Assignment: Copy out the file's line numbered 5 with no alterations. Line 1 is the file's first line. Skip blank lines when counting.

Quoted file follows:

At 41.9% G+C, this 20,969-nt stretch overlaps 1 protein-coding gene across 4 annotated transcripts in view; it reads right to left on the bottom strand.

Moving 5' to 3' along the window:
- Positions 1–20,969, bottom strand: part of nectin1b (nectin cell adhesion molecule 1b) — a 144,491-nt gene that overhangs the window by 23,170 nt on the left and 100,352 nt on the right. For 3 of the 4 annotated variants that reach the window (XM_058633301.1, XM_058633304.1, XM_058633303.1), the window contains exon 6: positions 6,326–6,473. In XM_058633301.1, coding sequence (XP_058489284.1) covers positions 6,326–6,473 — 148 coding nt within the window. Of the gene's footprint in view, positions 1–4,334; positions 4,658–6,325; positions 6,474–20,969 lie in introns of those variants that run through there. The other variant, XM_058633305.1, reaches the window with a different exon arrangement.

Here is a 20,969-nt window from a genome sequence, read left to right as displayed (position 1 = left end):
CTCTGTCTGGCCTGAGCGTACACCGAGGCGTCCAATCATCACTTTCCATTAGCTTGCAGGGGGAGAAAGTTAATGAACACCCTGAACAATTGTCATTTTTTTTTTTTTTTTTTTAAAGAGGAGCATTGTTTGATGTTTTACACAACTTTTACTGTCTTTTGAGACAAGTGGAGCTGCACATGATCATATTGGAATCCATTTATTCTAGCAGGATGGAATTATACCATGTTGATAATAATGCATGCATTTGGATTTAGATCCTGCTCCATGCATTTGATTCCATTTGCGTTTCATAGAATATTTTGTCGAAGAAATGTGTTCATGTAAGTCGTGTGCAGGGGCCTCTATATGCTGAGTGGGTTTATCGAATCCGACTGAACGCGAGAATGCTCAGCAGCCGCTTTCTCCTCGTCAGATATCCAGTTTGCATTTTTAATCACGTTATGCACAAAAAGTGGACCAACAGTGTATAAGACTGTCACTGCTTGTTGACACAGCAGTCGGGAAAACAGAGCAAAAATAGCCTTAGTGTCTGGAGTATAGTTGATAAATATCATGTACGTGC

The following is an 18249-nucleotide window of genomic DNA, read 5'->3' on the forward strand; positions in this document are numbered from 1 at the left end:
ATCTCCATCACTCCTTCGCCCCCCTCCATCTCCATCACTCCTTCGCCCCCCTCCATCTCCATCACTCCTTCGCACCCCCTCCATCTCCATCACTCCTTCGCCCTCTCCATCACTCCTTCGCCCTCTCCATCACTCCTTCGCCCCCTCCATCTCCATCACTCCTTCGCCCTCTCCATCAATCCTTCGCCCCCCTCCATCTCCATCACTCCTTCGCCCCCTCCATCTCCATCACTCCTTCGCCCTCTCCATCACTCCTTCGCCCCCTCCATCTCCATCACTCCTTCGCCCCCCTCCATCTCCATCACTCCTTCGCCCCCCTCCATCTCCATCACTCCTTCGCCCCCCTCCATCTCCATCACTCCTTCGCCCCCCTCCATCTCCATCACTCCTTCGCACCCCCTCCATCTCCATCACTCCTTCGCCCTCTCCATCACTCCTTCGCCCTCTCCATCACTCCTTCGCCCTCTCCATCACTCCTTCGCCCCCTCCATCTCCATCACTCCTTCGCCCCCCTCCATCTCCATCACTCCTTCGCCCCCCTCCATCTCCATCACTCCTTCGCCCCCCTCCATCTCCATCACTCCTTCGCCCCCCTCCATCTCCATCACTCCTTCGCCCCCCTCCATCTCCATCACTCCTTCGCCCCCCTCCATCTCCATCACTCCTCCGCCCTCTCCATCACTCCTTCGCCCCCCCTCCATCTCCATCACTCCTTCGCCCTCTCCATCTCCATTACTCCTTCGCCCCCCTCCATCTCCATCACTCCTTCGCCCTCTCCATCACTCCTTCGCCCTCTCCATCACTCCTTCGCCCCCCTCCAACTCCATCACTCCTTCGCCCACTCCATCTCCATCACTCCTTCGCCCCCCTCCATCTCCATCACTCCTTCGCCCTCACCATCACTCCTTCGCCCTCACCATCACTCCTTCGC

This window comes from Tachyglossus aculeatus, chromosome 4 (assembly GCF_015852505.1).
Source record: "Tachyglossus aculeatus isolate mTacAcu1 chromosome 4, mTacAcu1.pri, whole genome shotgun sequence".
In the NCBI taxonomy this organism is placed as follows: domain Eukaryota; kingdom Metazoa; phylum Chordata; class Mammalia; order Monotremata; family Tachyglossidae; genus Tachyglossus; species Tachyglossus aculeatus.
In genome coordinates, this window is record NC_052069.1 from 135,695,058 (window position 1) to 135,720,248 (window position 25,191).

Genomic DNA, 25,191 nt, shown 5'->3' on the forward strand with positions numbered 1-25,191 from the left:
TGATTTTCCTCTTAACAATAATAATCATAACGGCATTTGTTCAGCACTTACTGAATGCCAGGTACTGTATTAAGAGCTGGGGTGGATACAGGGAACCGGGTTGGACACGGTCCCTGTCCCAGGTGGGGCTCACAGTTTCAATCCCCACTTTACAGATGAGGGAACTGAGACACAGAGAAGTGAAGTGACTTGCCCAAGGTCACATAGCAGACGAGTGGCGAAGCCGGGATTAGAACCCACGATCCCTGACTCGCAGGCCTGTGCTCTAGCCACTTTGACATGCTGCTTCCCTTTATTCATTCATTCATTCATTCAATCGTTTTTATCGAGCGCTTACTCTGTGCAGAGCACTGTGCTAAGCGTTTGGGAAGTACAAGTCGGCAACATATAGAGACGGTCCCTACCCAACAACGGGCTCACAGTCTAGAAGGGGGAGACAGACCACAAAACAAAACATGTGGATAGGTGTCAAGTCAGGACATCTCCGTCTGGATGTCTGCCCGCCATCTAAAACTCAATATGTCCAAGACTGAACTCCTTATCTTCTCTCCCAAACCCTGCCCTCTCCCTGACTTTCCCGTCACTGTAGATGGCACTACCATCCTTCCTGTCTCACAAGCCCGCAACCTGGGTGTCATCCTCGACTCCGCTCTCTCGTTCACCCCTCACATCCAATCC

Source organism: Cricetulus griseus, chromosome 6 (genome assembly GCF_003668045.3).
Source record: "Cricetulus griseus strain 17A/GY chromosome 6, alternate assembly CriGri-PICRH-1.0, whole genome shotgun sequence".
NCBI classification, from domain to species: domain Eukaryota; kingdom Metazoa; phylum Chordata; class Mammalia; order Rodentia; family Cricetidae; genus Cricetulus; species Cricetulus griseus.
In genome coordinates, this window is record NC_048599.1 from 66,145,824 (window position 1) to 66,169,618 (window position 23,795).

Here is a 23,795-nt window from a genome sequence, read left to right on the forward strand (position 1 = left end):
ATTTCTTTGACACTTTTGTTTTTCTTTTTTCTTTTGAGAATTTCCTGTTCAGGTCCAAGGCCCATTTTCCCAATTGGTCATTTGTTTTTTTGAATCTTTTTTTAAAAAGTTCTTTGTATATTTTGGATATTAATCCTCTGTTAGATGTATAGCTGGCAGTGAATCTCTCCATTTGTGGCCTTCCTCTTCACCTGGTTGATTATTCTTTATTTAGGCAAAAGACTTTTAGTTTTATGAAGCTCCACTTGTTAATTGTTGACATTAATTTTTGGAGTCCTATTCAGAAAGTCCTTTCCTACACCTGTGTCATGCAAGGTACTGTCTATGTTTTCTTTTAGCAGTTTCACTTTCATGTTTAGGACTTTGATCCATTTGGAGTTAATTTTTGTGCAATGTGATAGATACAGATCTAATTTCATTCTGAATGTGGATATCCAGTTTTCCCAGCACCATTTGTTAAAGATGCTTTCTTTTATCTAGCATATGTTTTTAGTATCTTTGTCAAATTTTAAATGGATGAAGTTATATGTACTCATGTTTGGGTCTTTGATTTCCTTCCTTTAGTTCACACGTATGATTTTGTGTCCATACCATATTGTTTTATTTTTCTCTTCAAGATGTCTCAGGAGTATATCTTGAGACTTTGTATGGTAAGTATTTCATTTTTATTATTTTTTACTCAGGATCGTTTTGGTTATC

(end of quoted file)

CTCTGTCTGGCCTGAGCGTACACCGAGGCGTCCAATCATCACTTTCCATTAGCTTGCAGGGGGAGAAAGTTAATGAACACCCTGAACAATTGTCATTTTTTTTTTTTTTTTTTTAAAGAGGAGCATTGTTTGATGTTTTACACAACTTTTACTGTCTTTTGAGACAAGTGGAGCTGCACATGATCATATTGGAATCCATTTATTCTAGCAGGATGGAATTATACCATGTTGATAATAATGCATGCATTTGGATTTAGATCCTGCTCCATGCATTTGATTCCATTTGCGTTTCATAGAATATTTTGTCGAAGAAATGTGTTCATGTAAGTCGTGTGCAGGGGCCTCTATATGCTGAGTGGGTTTATCGAATCCGACTGAACGCGAGAATGCTCAGCAGCCGCTTTCTCCTCGTCAGATATCCAGTTTGCATTTTTAATCACGTTATGCACAAAAAGTGGACCAACAGTGTATAAGACTGTCACTGCTTGTTGACACAGCAGTCGGGAAAACAGAGCAAAAATAGCCTTAGTGTCTGGAGTATAGTTGATAAATATCATGTACGTGC